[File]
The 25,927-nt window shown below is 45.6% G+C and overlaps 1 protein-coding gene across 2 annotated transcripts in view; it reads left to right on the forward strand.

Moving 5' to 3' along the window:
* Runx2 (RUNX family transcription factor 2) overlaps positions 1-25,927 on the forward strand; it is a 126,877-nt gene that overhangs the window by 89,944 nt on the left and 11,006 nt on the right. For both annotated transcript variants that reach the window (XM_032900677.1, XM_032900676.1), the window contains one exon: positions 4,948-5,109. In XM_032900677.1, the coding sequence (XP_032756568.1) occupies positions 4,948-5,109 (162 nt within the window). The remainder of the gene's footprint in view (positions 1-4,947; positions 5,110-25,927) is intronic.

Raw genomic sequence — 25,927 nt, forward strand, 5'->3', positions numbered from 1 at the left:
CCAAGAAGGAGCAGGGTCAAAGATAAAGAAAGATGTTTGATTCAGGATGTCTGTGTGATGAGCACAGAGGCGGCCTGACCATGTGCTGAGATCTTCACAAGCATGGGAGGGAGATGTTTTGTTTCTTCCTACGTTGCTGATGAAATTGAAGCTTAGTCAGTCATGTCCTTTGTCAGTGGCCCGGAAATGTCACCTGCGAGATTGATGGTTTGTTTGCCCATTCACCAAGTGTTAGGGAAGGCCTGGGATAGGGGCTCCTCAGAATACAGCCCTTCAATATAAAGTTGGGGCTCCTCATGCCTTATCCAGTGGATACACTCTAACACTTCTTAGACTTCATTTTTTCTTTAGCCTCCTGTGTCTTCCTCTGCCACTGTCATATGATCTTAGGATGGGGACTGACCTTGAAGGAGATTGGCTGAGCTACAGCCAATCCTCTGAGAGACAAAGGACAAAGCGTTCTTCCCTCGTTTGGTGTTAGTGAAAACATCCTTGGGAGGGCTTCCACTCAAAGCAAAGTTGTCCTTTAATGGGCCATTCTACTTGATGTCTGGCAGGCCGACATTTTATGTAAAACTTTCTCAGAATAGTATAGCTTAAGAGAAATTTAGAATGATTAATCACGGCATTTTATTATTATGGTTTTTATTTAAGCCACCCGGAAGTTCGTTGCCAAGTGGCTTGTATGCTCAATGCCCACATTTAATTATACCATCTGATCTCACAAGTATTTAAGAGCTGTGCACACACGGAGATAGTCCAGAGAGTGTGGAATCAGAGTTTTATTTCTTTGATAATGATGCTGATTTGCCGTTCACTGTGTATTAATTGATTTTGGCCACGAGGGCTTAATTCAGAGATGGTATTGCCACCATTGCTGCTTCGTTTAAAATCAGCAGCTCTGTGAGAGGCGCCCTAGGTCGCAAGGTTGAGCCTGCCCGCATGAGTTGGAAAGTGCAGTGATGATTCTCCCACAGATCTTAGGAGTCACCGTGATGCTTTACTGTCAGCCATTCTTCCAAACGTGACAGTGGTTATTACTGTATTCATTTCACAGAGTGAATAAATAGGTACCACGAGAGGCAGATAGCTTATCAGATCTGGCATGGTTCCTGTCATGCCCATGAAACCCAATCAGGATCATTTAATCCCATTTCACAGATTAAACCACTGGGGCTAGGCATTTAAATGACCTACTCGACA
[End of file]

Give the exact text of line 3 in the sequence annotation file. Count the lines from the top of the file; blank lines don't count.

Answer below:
* Runx2 (RUNX family transcription factor 2) overlaps positions 1-25,927 on the forward strand; it is a 126,877-nt gene that overhangs the window by 89,944 nt on the left and 11,006 nt on the right. For both annotated transcript variants that reach the window (XM_032900677.1, XM_032900676.1), the window contains one exon: positions 4,948-5,109. In XM_032900677.1, the coding sequence (XP_032756568.1) occupies positions 4,948-5,109 (162 nt within the window). The remainder of the gene's footprint in view (positions 1-4,947; positions 5,110-25,927) is intronic.